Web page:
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Demonstrating the effectiveness of US government contractors’ compliance programs

David Robbins (drobbins@jenner.com) and Erin Schrantz (eschrantz@jenner.com) are Co-Chairs of the Investigations, Compliance and Defense and Government Contracts Practices at Jenner & Block, headquartered in Chicago, Illinois, USA.

United States government contractors are contractually required to maintain business ethics and conduct programs. These contract clauses, prescribed by regulation, require companies to “exercise due diligence to prevent and detect criminal conduct” and to “otherwise promote an organizational culture that encourages ethical conduct and a commitment to compliance with the law.”[1] Those are high marks to hit, and yet the contract clause itself does little to explain how government contractors should comply. Instead, it only sets the foundational bare minimum effort for the industry.

Contractors, like other organizations, also have the benefit of the Department of Justice (DOJ) Evaluation of Corporate Compliance Programs guidance.[2] Developed in 2017 and most recently expanded in 2020, the guidance instructs prosecutors across the Criminal Division on how to probe the efficacy of an organization’s compliance program and provides an important window for corporate executives into DOJ’s expectations of compliance programs and the leaders who bear responsibility for their success. The guidance applies broadly to organizations and corporations across industries, confronting different regulatory landscapes and varied compliance risks. In that sense, the challenge for government contractors is to craft a compliance program that would satisfy DOJ’s expectations, taking into account the unique regulatory landscape and risk profile in their industry and their existing (if not necessarily detailed) contractual requirements.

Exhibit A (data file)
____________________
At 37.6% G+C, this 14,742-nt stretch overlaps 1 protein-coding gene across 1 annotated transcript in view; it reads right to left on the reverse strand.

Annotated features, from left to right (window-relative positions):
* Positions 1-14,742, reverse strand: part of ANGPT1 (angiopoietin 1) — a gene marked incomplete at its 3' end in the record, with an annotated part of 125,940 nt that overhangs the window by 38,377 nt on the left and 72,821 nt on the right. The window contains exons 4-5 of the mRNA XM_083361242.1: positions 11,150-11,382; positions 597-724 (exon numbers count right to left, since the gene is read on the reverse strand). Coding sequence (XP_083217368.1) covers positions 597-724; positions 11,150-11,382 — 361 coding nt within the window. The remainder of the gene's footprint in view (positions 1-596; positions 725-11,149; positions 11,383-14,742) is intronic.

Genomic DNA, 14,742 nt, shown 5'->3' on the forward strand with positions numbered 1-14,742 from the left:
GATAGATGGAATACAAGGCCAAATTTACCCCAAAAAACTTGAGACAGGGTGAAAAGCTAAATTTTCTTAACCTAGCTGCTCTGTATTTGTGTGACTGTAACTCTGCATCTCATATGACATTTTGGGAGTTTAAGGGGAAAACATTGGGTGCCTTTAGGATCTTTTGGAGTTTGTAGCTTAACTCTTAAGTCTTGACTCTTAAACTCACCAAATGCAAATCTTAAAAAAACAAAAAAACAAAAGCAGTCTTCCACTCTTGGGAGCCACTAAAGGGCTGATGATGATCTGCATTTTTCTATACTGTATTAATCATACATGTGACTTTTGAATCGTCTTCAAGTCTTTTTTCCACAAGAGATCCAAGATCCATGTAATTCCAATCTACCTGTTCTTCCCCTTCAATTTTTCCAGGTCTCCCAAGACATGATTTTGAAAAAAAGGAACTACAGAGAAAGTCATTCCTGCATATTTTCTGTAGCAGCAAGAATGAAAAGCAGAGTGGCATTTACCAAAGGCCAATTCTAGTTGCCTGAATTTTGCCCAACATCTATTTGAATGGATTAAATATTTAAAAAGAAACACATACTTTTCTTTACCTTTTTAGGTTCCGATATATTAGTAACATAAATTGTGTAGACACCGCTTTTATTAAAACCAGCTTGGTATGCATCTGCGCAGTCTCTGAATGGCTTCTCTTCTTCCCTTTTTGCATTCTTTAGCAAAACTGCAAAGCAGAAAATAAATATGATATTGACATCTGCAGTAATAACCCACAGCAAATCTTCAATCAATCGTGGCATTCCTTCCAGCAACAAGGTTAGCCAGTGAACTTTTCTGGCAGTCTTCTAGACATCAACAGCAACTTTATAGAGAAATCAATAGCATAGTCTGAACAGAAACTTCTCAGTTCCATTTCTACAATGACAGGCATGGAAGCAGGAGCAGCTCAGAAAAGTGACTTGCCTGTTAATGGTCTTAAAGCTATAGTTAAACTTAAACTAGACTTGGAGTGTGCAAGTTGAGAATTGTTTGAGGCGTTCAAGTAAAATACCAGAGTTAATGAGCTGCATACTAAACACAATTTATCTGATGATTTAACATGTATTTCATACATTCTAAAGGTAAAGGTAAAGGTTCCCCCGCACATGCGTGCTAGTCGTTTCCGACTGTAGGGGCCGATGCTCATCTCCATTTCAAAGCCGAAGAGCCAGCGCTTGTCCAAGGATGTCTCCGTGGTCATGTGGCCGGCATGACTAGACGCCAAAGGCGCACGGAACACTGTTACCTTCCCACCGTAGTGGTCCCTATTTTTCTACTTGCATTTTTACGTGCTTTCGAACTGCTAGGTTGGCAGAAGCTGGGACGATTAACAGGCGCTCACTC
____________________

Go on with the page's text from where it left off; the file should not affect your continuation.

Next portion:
In this article, we focus on four aspects of effective compliance programs that government contractors should put at the top of their priority list to both enhance their business ethics and conduct programs and better defend their compliance programs in future investigations.

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